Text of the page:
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Jethro Tull - A CD (album) cover


Jethro Tull


Prog Folk

3.21 | 618 ratings

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3 stars Jethro Tull's "A" lives its own life and doesn't really mimick anything they've done before. This is where synthesizers arrived with a bang, guns blazing, tearing their way to the foreground and leaving only laser beam, pinkish trails behind. Eddie Jobson brought digital pianos, electric violins and technical marvels of Yamaha CS-80 kind, while the rest of the band seemed on board with these novelties. I applaud Ian Anderson for trying to revolutionize the band without betraying prog/folk legacy built in previous era. But dramatic changes and establishment of new formulas always come with growing pains, and "A" has some of that as well.

I don't really enjoy production on this album, I feel it's very dated and murky - but when everything clicks, this is hardly a problem. "Crossfire" is an exciting opener, brimming with funky basslines, tasty piano and sweet melodies. Though I'm not enthusiastic about synthesizers of that era, they are used tastefully on this one - to enhance and accentuate. Anderson delivers good vocal lines and awesome flute - it's worth noting. Then we have "Fylingdale Flyer", more laid back and poppy effort with cool vocals. I'm still on board with this one, although it screams early 80s with F/X utilised.

"Working John, Working Joe" is basically "Stormwatch" era song with Vangelis guest appearance, it seems. Nothing to write home about - decent track with heavy synth usage in the middle, maybe reminiscent of Rick Wakeman or Zeppelin's "Carouselambra". If you like that new, electronic and spacey approach, you'll be delighted with "Black Sunday". I think this is a clear highlight of the album, with often changing motives, superb musicianship and memorable parts. Just take a look at rocking 1:20 theme with armor-piercing flute, Martin's edgy solo at 3:00 or cosmic ambient at 3:30. And then it all beautifully comes together around 4:20, the thumping bass, screaming guitars and perfect blend of remaining instruments. In my opinion this is a truly progressive song, despite esthetics differing wildly from Tull classics.

"Protect and Survive" brings exciting electric violin parts, but also cranks up the synthesizer use significantly - manageable, but too much 80s for my taste. "Uniform" displays that Jean-Luc Ponty violin style as well, but gets old quickly with subpar melodies. "4.W.D. (Low Ratio)" is the most obvious filler - directionless and gimmicky with distorted vocals.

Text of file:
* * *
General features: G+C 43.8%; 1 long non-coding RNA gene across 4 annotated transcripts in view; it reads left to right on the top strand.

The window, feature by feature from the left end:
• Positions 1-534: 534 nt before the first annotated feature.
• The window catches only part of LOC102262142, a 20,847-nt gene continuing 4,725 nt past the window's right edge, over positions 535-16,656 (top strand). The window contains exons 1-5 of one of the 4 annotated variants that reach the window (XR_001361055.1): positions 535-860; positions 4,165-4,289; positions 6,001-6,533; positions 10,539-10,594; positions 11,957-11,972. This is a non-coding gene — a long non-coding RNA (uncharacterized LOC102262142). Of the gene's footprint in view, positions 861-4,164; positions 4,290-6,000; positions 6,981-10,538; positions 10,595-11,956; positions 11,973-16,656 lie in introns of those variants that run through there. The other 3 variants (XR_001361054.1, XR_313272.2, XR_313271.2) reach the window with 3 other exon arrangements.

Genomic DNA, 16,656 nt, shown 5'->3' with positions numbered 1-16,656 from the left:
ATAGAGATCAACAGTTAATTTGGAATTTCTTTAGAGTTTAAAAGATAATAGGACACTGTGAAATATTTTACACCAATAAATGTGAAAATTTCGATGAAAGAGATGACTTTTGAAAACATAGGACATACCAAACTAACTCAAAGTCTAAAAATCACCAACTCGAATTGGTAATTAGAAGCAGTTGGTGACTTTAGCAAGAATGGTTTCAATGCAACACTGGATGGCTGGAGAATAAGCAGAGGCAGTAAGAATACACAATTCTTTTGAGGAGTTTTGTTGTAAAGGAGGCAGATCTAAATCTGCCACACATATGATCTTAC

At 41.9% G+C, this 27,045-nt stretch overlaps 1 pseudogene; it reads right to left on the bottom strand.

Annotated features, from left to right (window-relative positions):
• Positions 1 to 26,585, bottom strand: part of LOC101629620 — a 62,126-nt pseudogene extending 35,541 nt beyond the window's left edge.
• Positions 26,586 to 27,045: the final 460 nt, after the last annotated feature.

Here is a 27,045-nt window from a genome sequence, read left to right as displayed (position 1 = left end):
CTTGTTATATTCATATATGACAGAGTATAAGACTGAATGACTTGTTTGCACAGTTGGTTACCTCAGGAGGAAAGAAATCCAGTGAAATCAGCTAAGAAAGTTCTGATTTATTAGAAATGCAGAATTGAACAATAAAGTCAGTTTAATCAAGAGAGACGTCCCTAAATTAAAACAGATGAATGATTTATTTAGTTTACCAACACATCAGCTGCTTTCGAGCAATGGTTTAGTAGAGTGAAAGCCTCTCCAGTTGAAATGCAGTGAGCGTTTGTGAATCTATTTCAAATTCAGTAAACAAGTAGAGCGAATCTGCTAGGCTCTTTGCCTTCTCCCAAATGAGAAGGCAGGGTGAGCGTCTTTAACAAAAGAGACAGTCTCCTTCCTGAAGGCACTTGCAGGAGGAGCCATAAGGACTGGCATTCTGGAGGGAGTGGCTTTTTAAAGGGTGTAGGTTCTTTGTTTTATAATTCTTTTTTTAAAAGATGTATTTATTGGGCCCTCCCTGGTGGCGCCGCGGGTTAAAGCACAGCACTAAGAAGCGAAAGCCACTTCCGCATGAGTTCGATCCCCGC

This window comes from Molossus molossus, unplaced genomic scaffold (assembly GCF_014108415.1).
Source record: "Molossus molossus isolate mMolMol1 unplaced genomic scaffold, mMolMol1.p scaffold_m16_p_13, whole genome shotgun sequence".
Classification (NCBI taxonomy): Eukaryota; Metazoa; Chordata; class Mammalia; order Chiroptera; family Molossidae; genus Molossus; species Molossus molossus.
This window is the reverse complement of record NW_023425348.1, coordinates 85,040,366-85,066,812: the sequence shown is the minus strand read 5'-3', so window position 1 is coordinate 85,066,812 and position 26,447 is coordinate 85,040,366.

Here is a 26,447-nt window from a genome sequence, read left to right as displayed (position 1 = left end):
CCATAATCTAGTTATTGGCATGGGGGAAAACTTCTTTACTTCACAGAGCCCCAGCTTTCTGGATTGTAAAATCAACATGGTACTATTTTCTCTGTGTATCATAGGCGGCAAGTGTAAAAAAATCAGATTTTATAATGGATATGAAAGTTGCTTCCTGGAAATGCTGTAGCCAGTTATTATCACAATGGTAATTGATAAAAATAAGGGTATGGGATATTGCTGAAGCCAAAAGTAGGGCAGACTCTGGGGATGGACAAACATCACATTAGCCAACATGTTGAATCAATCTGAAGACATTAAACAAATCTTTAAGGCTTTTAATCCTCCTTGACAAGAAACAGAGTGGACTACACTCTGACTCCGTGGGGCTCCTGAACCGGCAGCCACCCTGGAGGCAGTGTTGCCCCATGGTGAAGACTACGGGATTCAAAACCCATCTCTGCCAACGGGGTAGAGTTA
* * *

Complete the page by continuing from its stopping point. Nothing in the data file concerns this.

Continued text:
"Batteries Not Included" is also quirky, heck, it's the wildest synthfest on entire album, often feeling like a cross of earliest Depeche Mode with Jaco Pastorius and rock band. I quite enjoyed it, despite antiquated sound and 80s 'overdrive'.

The last two tracks tip the scales from 'mixed results' towards 'recommendable'. "The Pine Marten's Jig" is a classic, vintage Jethro thanks to rustic, evergreen melodies married with adventurous basslines (hats off to Dave Pegg) and modern guitar. This particular song addresses the tastes of hardcore Tull fans, so if you're ready to dismiss "A" for electronic approach, make sure to at least check Pine Marten's. "And Further On" ends the album on a more serious note, especially once majestic guitar lines come to the front. It's no "Elegy", but those guttural, underworld synths are put to good use.

To sum it up: "A" turns out to be a solid effort for a band that just lost four of its members and found itself on the brink of extinction. Eddie Jobson was a double edged sword - on one hand we get tons of synthesizers, and it's always a hard pill to swallow for enthusiasts of organic, historically oriented prog folk; on the other, Jethro Tull acquired a wildly talented musician that gave them an extra gear in live performances, as well as chaotic, jazzy passages of Frank Zappa mold. I think the good stuff equals the amount of filler, but if you're open-minded and willing to turn a blind eye on production and common quirks, you'll be rewarded with some gems ("Black Sunday", but also "Crossfire" and "The Pine Marten's Jig"). It's enough to get a nod and three stars in my book.

thief | 3/5 |


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